Early Feminism in the Philippines
The Philippines has been noted as having one of the smallest gender disparities in the world. The gender gap has been closed in both health and education; the country has had two female presidents (Corazon Aquino from 1986-1992 and Gloria Macapagal-Arroyo from 2001-2010); and had its first woman Supreme Court justice (Cecilia Muñoz Palma in 1973) before the United States had one (Sandra Day O’Connor in 1981). These achievements reflect a long history of efforts by women to involve themselves equally in governance as well as in society.
I was expecting a little bit more from the post and was suprised a few of these Filipinas were left out:
- Gabriela Silang a revolutionary – a representation of female bravery – who fought against Spanish colonialism in the 18th century. Silang was a contrast to the chaste and religiously devout image of the Filipino lady as portrayed by Jose Rizal through his Spanish-language novels, Noli Me Tangere and El Filibusterismo.
- Clemencia Lopez became the first Filipino to enter the White House and the first to testify before a U.S. Senate hearing as a representative of her subjugated people.
- Sofia Reyes de Veyra an educator, social worker and first secretary and co-founder (with Mary E. Coleman) of Asociacion Feminista Filipina, the first women’s club in the Philippines. Its establishment in June 1905 marked the start of the Feminist Movement in the country. She also organized the Manila Women’s Club which later became the nucleus of the National Federation of Women’s Clubs. This federation was in the forefront of the campaign to give women the right to vote and other rights. The women of the Philippines won these rights in 1931.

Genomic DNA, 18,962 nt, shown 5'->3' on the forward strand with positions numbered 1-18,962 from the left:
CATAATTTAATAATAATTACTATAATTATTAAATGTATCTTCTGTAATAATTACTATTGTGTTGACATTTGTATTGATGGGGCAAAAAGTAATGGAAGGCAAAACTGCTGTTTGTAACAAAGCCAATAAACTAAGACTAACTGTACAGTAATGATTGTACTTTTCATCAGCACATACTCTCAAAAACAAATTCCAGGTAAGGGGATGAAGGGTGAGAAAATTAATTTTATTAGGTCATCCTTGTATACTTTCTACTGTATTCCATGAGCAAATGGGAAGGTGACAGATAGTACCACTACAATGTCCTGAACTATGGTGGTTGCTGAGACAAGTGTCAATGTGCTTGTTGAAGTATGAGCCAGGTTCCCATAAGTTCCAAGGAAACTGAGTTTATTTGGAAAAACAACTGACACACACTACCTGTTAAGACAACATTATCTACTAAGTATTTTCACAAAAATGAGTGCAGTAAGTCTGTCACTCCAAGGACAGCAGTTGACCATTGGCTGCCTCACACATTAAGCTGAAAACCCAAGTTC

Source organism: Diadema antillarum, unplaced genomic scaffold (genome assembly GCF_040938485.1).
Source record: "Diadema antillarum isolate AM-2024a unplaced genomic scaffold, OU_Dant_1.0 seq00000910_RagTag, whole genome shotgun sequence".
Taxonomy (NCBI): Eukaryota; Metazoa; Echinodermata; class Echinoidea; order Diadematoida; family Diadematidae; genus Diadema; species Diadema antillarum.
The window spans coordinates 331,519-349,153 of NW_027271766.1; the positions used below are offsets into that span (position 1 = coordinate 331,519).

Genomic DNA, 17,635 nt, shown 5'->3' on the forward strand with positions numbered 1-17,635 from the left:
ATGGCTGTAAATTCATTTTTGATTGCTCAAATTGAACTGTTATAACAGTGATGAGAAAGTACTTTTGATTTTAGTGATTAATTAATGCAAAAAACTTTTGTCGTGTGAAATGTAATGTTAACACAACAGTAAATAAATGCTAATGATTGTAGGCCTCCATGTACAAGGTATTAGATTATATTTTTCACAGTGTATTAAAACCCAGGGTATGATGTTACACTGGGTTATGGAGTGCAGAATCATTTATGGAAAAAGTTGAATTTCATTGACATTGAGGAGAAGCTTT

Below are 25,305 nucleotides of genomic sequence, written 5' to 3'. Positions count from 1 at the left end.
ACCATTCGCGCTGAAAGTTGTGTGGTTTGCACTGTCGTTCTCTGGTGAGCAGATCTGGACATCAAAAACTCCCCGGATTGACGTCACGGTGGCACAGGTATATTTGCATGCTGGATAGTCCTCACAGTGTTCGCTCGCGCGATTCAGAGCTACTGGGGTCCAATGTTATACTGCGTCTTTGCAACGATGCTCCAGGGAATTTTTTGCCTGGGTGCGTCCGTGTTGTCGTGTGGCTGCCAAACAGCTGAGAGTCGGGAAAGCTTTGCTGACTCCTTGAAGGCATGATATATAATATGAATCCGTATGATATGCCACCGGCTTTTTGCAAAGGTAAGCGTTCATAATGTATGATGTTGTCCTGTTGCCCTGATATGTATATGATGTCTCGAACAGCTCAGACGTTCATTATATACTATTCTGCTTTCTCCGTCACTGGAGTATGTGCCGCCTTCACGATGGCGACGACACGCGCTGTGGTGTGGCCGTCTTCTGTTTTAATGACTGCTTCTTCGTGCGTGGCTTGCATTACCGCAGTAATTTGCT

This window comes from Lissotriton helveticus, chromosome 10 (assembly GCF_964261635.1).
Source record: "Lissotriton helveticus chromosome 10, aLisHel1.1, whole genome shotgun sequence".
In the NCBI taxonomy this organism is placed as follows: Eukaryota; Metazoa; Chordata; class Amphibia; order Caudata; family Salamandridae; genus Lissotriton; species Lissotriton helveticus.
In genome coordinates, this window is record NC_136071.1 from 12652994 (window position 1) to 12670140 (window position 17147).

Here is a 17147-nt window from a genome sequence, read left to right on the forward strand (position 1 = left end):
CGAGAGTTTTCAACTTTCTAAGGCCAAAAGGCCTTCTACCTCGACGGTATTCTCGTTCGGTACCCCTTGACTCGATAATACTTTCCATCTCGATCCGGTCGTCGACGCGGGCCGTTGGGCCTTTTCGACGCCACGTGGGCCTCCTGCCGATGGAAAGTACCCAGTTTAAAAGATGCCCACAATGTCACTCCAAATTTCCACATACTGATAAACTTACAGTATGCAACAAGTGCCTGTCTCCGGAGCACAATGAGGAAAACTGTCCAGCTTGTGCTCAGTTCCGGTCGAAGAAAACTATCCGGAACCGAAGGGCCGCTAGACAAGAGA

- Dr. Carol Pagaduan-Araullo an UP cum laude graduate, medical doctor, 2012 UP Distinguished Alumni awardee and Bagong Alyansang Makabayan (BAYAN) chairperson. While Dr. Araullo was UP Student Council vice chairman and an activist imprisoned for opposing martial law.
Unabridged version of Hercules, California Councilmember Myrna de Vera’s speech, delivered during the 2012 Filipina Women’s Network’s 100 Most Influential Filipina Women of the US
Philippines was ranked 3rd highest in Asia Pacific region for gender equality according to the Worldwide Index of Women’s Advancement report released by global financial firm MasterCard. Yet there’s still PH laws that are unfair to women.
- Filipinas who were first in PH history
- I Am… Woman: Historic Filipinas
- #SexTalk: Who is the Filipina of today?
- Sampaguita Girl: The Pinay Activist Timeline
- Women play key role in PH peace process
- VIDEO: Where does the Filipino woman stand today?
- Of race and gender clashes: Do women rise above labels?
- 'Breaking the Silence': The truth about abortion
- Defending Filipino women from stereotypes
- Importing, exporting stereotypes: How do global Pinays cope?
- Barbara Jane Reyes: Virtual Blog Tour, Is Pinay Lit a Genre, and Tagging Others
- Denise Cruz’s Transpacific Femininities: The Making of the Modern Filipina
- Mina Roces’ Women’s Movements and the Filipina 1986-2008
- Melinda L. de Jesús’ Pinay Power: Peminist Critical Theory (reprinted this year)
- A systems approach to improving maternal health in the Philippines by Dale Huntington, Eduardo Banzon, and Zenaida Dy Recidoro
- Does Feminism Have to Address Race? by Latoya Peterson
- Early Feminism in the Philippines by Athena Lydia Casambre and Steven Rood
- Feminism and race in the Philippines
- Feminism and the present image of Filipino women
- Filipiniana: Philippine Women’s Studies
- News From the Tropics: Is there Feminism in the Philippines?
- Philippines: Feminists Converse on Social Movement Building
- The changing role of women in Philippine society by Cicely Richard
- The changing role of women in Philippine society by G. Fitzsimmon
- The changing role of women in Philippine society by Zakiya Mahomed
deejul did you see this??
This post is liking opening a present. This is fantastic.